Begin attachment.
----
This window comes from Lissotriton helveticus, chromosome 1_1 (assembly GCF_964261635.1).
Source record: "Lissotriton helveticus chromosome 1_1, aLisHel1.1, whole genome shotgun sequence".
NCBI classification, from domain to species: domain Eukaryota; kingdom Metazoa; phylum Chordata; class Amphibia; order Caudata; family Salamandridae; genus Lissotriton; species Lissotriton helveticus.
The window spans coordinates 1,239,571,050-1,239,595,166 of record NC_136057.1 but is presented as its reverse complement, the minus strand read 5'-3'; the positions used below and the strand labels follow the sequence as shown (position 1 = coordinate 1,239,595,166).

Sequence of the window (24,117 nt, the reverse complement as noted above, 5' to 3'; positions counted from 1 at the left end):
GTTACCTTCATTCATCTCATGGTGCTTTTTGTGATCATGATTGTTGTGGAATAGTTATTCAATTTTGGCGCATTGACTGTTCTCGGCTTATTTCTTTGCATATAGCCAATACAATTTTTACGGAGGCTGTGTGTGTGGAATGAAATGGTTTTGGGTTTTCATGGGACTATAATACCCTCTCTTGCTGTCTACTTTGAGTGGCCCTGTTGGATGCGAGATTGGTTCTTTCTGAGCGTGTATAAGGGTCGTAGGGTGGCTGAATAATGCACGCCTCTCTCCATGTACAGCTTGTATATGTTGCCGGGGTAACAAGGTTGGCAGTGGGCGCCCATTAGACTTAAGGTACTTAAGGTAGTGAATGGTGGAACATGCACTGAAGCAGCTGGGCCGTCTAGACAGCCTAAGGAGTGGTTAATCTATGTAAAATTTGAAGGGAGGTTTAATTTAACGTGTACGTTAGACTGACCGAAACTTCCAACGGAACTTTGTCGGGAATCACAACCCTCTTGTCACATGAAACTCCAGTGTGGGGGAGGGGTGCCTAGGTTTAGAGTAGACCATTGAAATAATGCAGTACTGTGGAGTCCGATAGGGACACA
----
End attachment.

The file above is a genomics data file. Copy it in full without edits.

This window comes from Lissotriton helveticus, chromosome 1_1 (assembly GCF_964261635.1).
Source record: "Lissotriton helveticus chromosome 1_1, aLisHel1.1, whole genome shotgun sequence".
NCBI classification, from domain to species: domain Eukaryota; kingdom Metazoa; phylum Chordata; class Amphibia; order Caudata; family Salamandridae; genus Lissotriton; species Lissotriton helveticus.
The window spans coordinates 1,239,571,050-1,239,595,166 of record NC_136057.1 but is presented as its reverse complement, the minus strand read 5'-3'; the positions used below and the strand labels follow the sequence as shown (position 1 = coordinate 1,239,595,166).

Sequence of the window (24,117 nt, the reverse complement as noted above, 5' to 3'; positions counted from 1 at the left end):
GTTACCTTCATTCATCTCATGGTGCTTTTTGTGATCATGATTGTTGTGGAATAGTTATTCAATTTTGGCGCATTGACTGTTCTCGGCTTATTTCTTTGCATATAGCCAATACAATTTTTACGGAGGCTGTGTGTGTGGAATGAAATGGTTTTGGGTTTTCATGGGACTATAATACCCTCTCTTGCTGTCTACTTTGAGTGGCCCTGTTGGATGCGAGATTGGTTCTTTCTGAGCGTGTATAAGGGTCGTAGGGTGGCTGAATAATGCACGCCTCTCTCCATGTACAGCTTGTATATGTTGCCGGGGTAACAAGGTTGGCAGTGGGCGCCCATTAGACTTAAGGTACTTAAGGTAGTGAATGGTGGAACATGCACTGAAGCAGCTGGGCCGTCTAGACAGCCTAAGGAGTGGTTAATCTATGTAAAATTTGAAGGGAGGTTTAATTTAACGTGTACGTTAGACTGACCGAAACTTCCAACGGAACTTTGTCGGGAATCACAACCCTCTTGTCACATGAAACTCCAGTGTGGGGGAGGGGTGCCTAGGTTTAGAGTAGACCATTGAAATAATGCAGTACTGTGGAGTCCGATAGGGACACA